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Why Station Eleven Is Releasing At The Worst Time | Screen Rant

HBO Max's upcoming miniseries Station Eleven seems to be releasing at the worst possible time. The upcoming miniseries is an adaptation of Emily St. John Mandel's 2014 novel of the same name and tells the story of a post-pandemic world after a strain of flu wiped out a large percentage of the population. Station Eleven is set to star Mackenzie Davis and Himesh Patel at the head of an ensemble cast also featuring Lori Petty, David Cross, and Gael García Bernal and is currently scheduled to begin streaming on HBO Max on December 16.

The series was originally ordered way back in the summer of 2019, months before COVID hit, and early production began in 2020. Station Eleven was then - like so many other shows and movies - delayed due to the coronavirus pandemic and is now scheduled for a late 2021 release. It might seem apt for a show depicting a pandemic-ravaged apocalyptic society, but this delay is actually a large part of the reason that Station Eleven's release is coming at the worst time.

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The series being ordered before the onset of COVID seems almost prescient, but the delay in Station Eleven's production has turned what could have been a timely commentary on pandemic society into a far less impactful story. While audiences have come to tolerate - and even expect - delays in even Hollywood's biggest movie releasesStation Eleven's later-than-intended release will likely hurt the miniseries more than anyone would have hoped. This issue of poor timing goes far deeper than being a little late off the mark, though.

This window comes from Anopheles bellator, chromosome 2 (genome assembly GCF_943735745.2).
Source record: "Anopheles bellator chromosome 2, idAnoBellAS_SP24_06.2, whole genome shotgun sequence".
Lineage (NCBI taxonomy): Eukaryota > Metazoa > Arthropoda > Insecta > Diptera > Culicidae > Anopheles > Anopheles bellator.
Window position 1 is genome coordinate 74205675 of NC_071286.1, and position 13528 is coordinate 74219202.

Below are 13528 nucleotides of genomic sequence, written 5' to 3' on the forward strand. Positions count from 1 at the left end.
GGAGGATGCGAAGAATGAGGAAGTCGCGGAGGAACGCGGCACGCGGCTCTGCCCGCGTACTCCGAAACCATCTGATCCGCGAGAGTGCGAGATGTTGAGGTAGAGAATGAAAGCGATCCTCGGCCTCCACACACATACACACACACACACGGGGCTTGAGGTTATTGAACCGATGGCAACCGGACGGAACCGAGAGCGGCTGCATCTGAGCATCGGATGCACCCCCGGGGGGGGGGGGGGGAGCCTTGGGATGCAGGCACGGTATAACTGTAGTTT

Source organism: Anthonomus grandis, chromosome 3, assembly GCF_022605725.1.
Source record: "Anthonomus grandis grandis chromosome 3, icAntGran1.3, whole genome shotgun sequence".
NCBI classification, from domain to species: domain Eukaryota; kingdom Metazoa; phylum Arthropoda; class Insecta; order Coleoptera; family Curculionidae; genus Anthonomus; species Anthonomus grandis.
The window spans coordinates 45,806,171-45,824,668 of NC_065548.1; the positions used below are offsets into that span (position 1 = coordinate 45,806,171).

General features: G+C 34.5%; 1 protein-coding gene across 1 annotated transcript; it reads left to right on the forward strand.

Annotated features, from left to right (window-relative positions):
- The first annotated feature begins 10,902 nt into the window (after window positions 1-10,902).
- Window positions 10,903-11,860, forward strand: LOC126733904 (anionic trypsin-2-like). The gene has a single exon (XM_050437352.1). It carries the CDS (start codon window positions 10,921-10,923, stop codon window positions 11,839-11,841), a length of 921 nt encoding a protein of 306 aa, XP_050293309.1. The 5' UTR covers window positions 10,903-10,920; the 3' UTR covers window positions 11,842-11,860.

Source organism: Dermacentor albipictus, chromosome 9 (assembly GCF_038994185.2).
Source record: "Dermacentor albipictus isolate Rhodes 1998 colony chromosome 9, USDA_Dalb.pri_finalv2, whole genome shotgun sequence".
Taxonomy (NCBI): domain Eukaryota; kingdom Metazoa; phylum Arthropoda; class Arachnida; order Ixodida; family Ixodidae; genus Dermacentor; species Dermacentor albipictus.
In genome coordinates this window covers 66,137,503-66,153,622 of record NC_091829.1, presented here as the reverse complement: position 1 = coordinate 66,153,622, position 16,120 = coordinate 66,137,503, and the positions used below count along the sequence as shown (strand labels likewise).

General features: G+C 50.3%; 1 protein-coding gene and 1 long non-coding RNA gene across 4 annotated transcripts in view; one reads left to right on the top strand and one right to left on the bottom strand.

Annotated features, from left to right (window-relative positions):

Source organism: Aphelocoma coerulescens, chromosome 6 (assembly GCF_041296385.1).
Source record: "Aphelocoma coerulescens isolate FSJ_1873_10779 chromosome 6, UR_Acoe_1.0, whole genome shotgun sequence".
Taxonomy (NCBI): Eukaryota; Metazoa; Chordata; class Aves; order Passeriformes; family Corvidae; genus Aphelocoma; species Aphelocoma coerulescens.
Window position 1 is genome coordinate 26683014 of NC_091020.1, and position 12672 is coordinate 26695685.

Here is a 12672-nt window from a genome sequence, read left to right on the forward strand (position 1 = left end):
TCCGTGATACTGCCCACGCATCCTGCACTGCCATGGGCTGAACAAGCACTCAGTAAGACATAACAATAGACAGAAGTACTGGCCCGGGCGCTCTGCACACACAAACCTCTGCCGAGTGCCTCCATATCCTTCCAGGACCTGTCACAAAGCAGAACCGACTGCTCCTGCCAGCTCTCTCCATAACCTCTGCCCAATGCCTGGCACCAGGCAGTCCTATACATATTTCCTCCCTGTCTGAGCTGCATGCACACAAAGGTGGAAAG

While Station Eleven's story will surely still resonate with audiences - it depicts a very familiar pandemic situation with a very different outcome - it's releasing at a time when life has returned to a sense of normalcy for many. Despite ongoing considerations relating to COVID, the pandemic hasn't had the catastrophic impact that Station Eleven will depict, and this will lessen the series' ability to deliver an emotionally resonant story. The timing removes Station Eleven's release just a little further from realism, something which will undoubtedly reflect in the audience's reaction to the series.

Station Eleven will need to find an audience first, though. After experiencing the pandemic and seeing movies and shows like Ricky & Morty reference or satire COVID, it's likely that yet another show based on realistic apocalyptic fiction will struggle to draw an audience. After all, with daily life impacted so heavily since the onset of COVID, many have lost interest in apocalyptic stories - as evidenced by the decline in the popularity of shows like The Walking Dead over the past year.

Sadly, long before COVID, Emily St. John Mandel's novel was winning awards, and the pandemic has hurt Station Eleven's chances at success on HBO Max far more than could have been expected. It seems that the series will release too late to catch the interest of those affected, as public sensibility is now swaying the other way. Pandemic stories are fast becoming a well-trodden path, and unfortunately, Station Eleven is releasing at a time that many will be sick of even hearing the word "pandemic."

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